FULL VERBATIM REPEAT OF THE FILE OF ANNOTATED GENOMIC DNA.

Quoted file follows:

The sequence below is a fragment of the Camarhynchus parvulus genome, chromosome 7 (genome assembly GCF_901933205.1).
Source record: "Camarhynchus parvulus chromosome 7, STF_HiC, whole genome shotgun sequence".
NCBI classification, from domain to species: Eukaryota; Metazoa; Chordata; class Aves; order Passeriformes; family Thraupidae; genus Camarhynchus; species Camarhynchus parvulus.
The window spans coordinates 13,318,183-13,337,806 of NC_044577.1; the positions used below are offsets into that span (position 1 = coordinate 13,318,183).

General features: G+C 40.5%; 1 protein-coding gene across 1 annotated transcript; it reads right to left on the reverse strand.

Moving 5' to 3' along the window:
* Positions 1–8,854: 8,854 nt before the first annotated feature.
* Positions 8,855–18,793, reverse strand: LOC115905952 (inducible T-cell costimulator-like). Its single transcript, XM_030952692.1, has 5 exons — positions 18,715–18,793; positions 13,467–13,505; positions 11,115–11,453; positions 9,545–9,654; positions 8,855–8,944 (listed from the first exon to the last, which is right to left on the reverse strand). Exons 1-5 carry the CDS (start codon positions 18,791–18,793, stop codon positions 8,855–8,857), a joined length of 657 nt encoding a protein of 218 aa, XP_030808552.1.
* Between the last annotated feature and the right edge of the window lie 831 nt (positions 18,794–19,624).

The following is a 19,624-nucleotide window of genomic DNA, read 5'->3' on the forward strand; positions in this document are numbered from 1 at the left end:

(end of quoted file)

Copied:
The sequence below is a fragment of the Camarhynchus parvulus genome, chromosome 7 (genome assembly GCF_901933205.1).
Source record: "Camarhynchus parvulus chromosome 7, STF_HiC, whole genome shotgun sequence".
NCBI classification, from domain to species: Eukaryota; Metazoa; Chordata; class Aves; order Passeriformes; family Thraupidae; genus Camarhynchus; species Camarhynchus parvulus.
The window spans coordinates 13,318,183-13,337,806 of NC_044577.1; the positions used below are offsets into that span (position 1 = coordinate 13,318,183).

General features: G+C 40.5%; 1 protein-coding gene across 1 annotated transcript; it reads right to left on the reverse strand.

Moving 5' to 3' along the window:
* Positions 1–8,854: 8,854 nt before the first annotated feature.
* Positions 8,855–18,793, reverse strand: LOC115905952 (inducible T-cell costimulator-like). Its single transcript, XM_030952692.1, has 5 exons — positions 18,715–18,793; positions 13,467–13,505; positions 11,115–11,453; positions 9,545–9,654; positions 8,855–8,944 (listed from the first exon to the last, which is right to left on the reverse strand). Exons 1-5 carry the CDS (start codon positions 18,791–18,793, stop codon positions 8,855–8,857), a joined length of 657 nt encoding a protein of 218 aa, XP_030808552.1.
* Between the last annotated feature and the right edge of the window lie 831 nt (positions 18,794–19,624).

The following is a 19,624-nucleotide window of genomic DNA, read 5'->3' on the forward strand; positions in this document are numbered from 1 at the left end: